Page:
We all have potential to be great in different ways and we should strive to do so. Every person can do something to change the world for at least one other person, even if that person is his or herself.

So, the next time you are stressing over a class when you are trying your best, take a deep breath and remember that you have not failed entirely until you give up. Then, talk to your instructor, seek help and do everything you can to pass.

Vol State remembers tornado event

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(Pictured, top: One of the buildings after the destruction of the tornado.  Pictured, second: The trees torn apart by the tornado as Caudill Hall rests in the background.  Photos courtesy of Jennifer Easton and Holly Brown.)

By: The Editorial Staff

“I was finishing up a physics test when the storm hit.

“I printed the thing out and I was listening to the radio and they issued the tornado warning…there were a couple of guys weed eating in the courtyard and I went into the courtyard and told them about the warning and that they needed to find a building.

“A student of mine was walking down the library towards Warf so I told him he needed to get in the building.”

“There were only a dozen or so people in the building.”

“We looked out at one point and it was dead calm… so we opened the doors up one more time and the wind was just starting to pick up and within 45 seconds it was over.

“When it started hitting it sounded like a cross between a rush of wind and a train.”

“We were trying to hold the fire doors shut and it was like riding a bronco bull… we were pulling with all of our weight and it was still jerking us around.”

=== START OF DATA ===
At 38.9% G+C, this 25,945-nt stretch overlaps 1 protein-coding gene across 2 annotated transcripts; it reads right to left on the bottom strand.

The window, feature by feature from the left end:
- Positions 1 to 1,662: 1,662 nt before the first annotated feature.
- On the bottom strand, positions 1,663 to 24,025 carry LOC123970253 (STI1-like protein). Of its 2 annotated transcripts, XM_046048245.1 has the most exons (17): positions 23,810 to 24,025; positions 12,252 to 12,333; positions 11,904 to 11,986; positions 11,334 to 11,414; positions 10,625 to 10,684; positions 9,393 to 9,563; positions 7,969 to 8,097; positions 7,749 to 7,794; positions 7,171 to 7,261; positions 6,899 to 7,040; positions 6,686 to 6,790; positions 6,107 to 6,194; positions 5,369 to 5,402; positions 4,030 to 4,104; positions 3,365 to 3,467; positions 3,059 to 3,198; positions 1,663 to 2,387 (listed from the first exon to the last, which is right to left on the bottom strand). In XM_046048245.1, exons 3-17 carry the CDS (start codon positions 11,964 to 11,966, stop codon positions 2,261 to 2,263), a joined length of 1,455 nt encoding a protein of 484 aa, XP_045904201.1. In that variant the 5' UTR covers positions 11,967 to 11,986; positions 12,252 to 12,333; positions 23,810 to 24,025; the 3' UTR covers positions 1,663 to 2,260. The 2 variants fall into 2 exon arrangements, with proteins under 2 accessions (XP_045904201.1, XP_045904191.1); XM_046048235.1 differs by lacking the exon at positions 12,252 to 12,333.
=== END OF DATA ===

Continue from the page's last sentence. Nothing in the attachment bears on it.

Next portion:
“Then we heard the metal latch break—it was a big pop—and we got under some tables and as soon as the door blew open the ceiling panels came crashing down.

“Then it was over, maybe 30 seconds or so.”

“When it stopped, I went outside, I’m not really sure why I went outside, maybe I was thinking about the two guys who were weed eating or whatever, and I saw what happened to Caudill and Ramer and I turned and saw the tornado heading down toward Gallatin.”

– Dr. Timothy Farris, Associate Professor of Physics

 

“First off, I was in my office watching the weather on the television and saw the weather reports that the tornado had just touched down in the Rivergate area.”

“Mr. Danny Gibbs was in my office watching all of this. We got on the phone with our building monitors and our vice presidents and told them to be prepared.”

“We watched a couple more minutes and as soon as they came across the television and said Sumner County is under a tornado warning we told all of our building monitors and went over the PA system.

“Everyone got to shelter.  Personally, Miss Gibson and I went to the vault in the business office.

“Dr. Charles Lea, Beth Cooksey- all of us were huddled in that vault. We were probably not in there more than a couple of minutes when we heard the wind and everything start picking up.

“The vault door actually broke up, so we manhandled the vault door back closed and it wasn’t but a minute later that I guess it hit.

“Other than ear popping and things like that I really didn’t feel or hear that much.

“It probably was louder than what I remember because when we opened the vault door there was just utter destruction in the business office.

“Miss Cooksey’s wall had disappeared, debris everywhere, rubble and all of that. We looked out and one of the plate glass windows was completely shattered.

“So I told everyone else to stay in the vault because I did not know where we were with other storms or whatever.

“So I headed out that shattered window towards the campus center and saw all of the devastation and saw the Caudill building.